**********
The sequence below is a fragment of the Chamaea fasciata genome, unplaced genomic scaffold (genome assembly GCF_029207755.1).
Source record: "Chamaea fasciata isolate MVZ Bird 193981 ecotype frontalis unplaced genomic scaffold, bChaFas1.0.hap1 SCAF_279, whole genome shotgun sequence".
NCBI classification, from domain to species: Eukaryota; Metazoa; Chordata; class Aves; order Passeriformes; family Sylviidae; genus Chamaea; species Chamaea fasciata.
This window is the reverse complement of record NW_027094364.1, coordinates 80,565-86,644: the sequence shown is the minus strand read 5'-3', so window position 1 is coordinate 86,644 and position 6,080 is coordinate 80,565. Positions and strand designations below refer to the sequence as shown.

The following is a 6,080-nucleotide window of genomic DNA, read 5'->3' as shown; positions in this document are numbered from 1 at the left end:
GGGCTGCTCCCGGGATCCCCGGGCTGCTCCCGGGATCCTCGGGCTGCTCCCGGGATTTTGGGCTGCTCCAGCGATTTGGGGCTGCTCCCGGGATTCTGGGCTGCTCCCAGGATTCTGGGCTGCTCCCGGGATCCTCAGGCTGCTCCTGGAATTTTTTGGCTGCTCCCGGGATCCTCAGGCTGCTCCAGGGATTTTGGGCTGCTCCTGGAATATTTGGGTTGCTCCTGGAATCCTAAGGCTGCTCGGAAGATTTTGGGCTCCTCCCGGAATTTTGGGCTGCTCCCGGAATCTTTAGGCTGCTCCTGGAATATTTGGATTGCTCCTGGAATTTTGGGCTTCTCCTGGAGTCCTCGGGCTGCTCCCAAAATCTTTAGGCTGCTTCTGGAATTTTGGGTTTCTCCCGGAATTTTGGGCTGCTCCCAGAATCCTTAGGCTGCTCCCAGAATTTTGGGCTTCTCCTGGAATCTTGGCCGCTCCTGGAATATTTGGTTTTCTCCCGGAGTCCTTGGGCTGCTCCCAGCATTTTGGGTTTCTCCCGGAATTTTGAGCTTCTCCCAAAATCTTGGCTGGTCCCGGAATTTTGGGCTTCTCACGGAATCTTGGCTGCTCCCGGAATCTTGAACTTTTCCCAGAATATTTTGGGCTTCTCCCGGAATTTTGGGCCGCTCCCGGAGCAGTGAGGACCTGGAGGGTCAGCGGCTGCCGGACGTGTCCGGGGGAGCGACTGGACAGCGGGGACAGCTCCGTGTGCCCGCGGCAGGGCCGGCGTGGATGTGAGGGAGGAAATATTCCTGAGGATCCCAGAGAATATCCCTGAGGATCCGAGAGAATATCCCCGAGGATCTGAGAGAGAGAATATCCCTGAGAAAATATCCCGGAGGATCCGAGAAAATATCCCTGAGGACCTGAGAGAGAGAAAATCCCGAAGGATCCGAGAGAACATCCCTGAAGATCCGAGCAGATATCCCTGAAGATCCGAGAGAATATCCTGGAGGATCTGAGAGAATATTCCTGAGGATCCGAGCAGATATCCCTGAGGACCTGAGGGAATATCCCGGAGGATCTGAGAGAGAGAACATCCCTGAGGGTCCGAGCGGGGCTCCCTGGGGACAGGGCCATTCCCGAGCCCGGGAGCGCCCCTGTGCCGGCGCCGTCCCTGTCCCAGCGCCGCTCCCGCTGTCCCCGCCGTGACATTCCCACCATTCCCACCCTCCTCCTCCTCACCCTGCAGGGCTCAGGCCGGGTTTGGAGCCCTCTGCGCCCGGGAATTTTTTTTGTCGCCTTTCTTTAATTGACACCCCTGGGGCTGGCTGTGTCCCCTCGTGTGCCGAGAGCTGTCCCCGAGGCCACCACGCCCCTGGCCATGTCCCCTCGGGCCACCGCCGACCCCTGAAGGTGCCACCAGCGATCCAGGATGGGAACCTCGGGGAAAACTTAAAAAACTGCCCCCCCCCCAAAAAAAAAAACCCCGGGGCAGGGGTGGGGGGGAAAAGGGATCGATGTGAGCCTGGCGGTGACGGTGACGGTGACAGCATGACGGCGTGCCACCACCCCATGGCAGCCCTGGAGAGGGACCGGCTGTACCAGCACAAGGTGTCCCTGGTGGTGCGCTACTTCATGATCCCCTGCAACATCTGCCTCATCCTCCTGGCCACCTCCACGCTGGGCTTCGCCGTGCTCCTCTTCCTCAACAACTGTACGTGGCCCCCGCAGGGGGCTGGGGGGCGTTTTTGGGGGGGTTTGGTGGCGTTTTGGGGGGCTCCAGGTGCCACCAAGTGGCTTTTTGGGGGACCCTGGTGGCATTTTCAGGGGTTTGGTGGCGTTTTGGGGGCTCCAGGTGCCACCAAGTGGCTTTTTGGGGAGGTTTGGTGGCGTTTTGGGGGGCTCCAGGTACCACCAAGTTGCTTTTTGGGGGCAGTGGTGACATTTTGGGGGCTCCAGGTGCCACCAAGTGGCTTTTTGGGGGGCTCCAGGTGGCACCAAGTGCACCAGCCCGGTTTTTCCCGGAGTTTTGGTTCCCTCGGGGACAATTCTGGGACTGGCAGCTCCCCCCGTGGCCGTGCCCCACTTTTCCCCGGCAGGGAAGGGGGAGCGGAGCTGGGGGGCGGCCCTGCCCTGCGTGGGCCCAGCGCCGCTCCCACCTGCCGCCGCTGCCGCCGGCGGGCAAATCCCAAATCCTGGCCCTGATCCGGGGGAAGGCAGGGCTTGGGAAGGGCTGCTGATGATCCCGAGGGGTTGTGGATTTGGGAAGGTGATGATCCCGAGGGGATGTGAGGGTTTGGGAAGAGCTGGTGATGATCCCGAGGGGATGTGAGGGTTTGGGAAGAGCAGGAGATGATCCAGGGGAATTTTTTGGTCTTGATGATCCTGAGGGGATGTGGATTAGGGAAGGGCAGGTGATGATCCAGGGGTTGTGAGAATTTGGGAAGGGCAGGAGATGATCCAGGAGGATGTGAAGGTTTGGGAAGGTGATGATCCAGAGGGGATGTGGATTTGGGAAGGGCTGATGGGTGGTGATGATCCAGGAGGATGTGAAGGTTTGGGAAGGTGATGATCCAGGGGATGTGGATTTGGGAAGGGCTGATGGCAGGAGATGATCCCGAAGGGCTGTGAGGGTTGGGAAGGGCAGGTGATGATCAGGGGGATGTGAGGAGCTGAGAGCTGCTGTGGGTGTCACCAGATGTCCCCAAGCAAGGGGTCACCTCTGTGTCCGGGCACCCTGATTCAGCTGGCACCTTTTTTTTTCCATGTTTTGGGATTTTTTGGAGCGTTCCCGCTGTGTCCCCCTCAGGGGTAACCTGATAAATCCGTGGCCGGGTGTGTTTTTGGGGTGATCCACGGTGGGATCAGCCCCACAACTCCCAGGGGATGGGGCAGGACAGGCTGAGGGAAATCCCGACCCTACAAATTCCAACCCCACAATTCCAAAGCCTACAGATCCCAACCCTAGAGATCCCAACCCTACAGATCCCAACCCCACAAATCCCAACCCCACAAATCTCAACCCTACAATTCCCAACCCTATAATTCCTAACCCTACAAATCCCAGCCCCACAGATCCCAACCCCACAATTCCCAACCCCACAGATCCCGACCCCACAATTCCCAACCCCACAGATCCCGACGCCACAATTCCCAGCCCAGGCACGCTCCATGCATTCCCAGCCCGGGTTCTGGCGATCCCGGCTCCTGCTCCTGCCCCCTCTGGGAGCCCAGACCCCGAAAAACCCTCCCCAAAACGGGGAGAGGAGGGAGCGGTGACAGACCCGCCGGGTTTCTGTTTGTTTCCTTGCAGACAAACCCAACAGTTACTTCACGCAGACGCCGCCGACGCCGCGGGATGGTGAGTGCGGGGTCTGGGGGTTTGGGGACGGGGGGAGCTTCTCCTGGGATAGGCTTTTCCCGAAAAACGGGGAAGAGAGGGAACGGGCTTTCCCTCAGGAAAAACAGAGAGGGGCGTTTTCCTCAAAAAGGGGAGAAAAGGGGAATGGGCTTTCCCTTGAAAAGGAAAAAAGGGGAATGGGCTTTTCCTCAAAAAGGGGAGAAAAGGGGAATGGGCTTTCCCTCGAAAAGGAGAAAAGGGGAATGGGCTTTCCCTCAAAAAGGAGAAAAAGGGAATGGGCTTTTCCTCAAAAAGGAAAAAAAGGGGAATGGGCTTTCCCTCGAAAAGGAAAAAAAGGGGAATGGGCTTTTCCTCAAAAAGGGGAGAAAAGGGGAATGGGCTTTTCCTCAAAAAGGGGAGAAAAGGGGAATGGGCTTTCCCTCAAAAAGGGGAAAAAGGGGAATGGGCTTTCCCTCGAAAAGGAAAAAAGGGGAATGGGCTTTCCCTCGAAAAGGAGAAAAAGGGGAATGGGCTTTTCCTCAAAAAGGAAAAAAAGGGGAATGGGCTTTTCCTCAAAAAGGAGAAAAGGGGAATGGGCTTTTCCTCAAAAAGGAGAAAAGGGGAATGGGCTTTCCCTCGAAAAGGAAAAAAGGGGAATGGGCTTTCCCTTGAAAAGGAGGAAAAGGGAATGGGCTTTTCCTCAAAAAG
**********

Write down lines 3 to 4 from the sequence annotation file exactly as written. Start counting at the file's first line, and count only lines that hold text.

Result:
NCBI classification, from domain to species: Eukaryota; Metazoa; Chordata; class Aves; order Passeriformes; family Sylviidae; genus Chamaea; species Chamaea fasciata.
This window is the reverse complement of record NW_027094364.1, coordinates 80,565-86,644: the sequence shown is the minus strand read 5'-3', so window position 1 is coordinate 86,644 and position 6,080 is coordinate 80,565. Positions and strand designations below refer to the sequence as shown.